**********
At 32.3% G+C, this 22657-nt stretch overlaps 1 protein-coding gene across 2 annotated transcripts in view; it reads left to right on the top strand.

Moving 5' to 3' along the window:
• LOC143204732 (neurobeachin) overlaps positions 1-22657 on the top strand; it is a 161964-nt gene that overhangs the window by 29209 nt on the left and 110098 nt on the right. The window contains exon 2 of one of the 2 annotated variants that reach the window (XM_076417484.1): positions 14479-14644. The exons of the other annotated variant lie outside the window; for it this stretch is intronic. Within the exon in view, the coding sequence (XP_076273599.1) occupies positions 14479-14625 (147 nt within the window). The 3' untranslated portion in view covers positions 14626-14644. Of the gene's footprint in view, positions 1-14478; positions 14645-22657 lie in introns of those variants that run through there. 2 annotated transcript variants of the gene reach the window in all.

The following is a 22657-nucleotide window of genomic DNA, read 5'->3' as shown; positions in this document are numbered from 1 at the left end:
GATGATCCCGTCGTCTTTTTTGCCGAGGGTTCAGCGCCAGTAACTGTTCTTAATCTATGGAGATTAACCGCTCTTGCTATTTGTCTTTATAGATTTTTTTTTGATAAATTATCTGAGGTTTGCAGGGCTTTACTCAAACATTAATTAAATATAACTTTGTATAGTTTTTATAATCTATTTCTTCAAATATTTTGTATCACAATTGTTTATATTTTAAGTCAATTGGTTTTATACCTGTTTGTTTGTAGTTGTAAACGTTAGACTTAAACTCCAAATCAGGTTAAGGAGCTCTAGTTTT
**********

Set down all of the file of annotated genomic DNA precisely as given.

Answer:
At 32.3% G+C, this 22657-nt stretch overlaps 1 protein-coding gene across 2 annotated transcripts in view; it reads left to right on the top strand.

Moving 5' to 3' along the window:
• LOC143204732 (neurobeachin) overlaps positions 1-22657 on the top strand; it is a 161964-nt gene that overhangs the window by 29209 nt on the left and 110098 nt on the right. The window contains exon 2 of one of the 2 annotated variants that reach the window (XM_076417484.1): positions 14479-14644. The exons of the other annotated variant lie outside the window; for it this stretch is intronic. Within the exon in view, the coding sequence (XP_076273599.1) occupies positions 14479-14625 (147 nt within the window). The 3' untranslated portion in view covers positions 14626-14644. Of the gene's footprint in view, positions 1-14478; positions 14645-22657 lie in introns of those variants that run through there. 2 annotated transcript variants of the gene reach the window in all.

The following is a 22657-nucleotide window of genomic DNA, read 5'->3' as shown; positions in this document are numbered from 1 at the left end:
GATGATCCCGTCGTCTTTTTTGCCGAGGGTTCAGCGCCAGTAACTGTTCTTAATCTATGGAGATTAACCGCTCTTGCTATTTGTCTTTATAGATTTTTTTTTGATAAATTATCTGAGGTTTGCAGGGCTTTACTCAAACATTAATTAAATATAACTTTGTATAGTTTTTATAATCTATTTCTTCAAATATTTTGTATCACAATTGTTTATATTTTAAGTCAATTGGTTTTATACCTGTTTGTTTGTAGTTGTAAACGTTAGACTTAAACTCCAAATCAGGTTAAGGAGCTCTAGTTTT